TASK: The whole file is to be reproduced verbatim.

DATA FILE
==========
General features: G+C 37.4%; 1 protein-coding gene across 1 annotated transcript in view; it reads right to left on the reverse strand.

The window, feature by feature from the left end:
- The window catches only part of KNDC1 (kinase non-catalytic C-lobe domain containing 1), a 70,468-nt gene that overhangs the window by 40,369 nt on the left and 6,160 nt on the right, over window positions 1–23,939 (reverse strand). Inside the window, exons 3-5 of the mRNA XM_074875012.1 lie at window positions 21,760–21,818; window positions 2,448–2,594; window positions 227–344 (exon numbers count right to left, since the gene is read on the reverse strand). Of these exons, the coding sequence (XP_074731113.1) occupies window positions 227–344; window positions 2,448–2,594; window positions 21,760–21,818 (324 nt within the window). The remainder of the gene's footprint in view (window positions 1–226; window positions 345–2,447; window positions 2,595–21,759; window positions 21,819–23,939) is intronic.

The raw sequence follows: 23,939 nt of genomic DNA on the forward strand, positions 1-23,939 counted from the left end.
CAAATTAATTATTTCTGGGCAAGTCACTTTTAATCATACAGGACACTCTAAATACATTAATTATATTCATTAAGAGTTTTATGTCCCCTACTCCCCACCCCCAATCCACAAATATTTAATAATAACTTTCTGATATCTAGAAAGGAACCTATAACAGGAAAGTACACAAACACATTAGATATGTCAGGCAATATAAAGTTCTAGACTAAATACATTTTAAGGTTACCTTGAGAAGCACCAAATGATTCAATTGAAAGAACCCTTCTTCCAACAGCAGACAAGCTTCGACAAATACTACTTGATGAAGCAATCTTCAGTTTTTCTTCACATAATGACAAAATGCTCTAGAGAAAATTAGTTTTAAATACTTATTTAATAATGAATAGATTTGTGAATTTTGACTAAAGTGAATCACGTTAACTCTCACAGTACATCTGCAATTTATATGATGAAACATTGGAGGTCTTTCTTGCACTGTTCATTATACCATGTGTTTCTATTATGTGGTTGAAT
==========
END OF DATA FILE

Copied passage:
General features: G+C 37.4%; 1 protein-coding gene across 1 annotated transcript in view; it reads right to left on the reverse strand.

The window, feature by feature from the left end:
- The window catches only part of KNDC1 (kinase non-catalytic C-lobe domain containing 1), a 70,468-nt gene that overhangs the window by 40,369 nt on the left and 6,160 nt on the right, over window positions 1–23,939 (reverse strand). Inside the window, exons 3-5 of the mRNA XM_074875012.1 lie at window positions 21,760–21,818; window positions 2,448–2,594; window positions 227–344 (exon numbers count right to left, since the gene is read on the reverse strand). Of these exons, the coding sequence (XP_074731113.1) occupies window positions 227–344; window positions 2,448–2,594; window positions 21,760–21,818 (324 nt within the window). The remainder of the gene's footprint in view (window positions 1–226; window positions 345–2,447; window positions 2,595–21,759; window positions 21,819–23,939) is intronic.

The raw sequence follows: 23,939 nt of genomic DNA on the forward strand, positions 1-23,939 counted from the left end.
CAAATTAATTATTTCTGGGCAAGTCACTTTTAATCATACAGGACACTCTAAATACATTAATTATATTCATTAAGAGTTTTATGTCCCCTACTCCCCACCCCCAATCCACAAATATTTAATAATAACTTTCTGATATCTAGAAAGGAACCTATAACAGGAAAGTACACAAACACATTAGATATGTCAGGCAATATAAAGTTCTAGACTAAATACATTTTAAGGTTACCTTGAGAAGCACCAAATGATTCAATTGAAAGAACCCTTCTTCCAACAGCAGACAAGCTTCGACAAATACTACTTGATGAAGCAATCTTCAGTTTTTCTTCACATAATGACAAAATGCTCTAGAGAAAATTAGTTTTAAATACTTATTTAATAATGAATAGATTTGTGAATTTTGACTAAAGTGAATCACGTTAACTCTCACAGTACATCTGCAATTTATATGATGAAACATTGGAGGTCTTTCTTGCACTGTTCATTATACCATGTGTTTCTATTATGTGGTTGAAT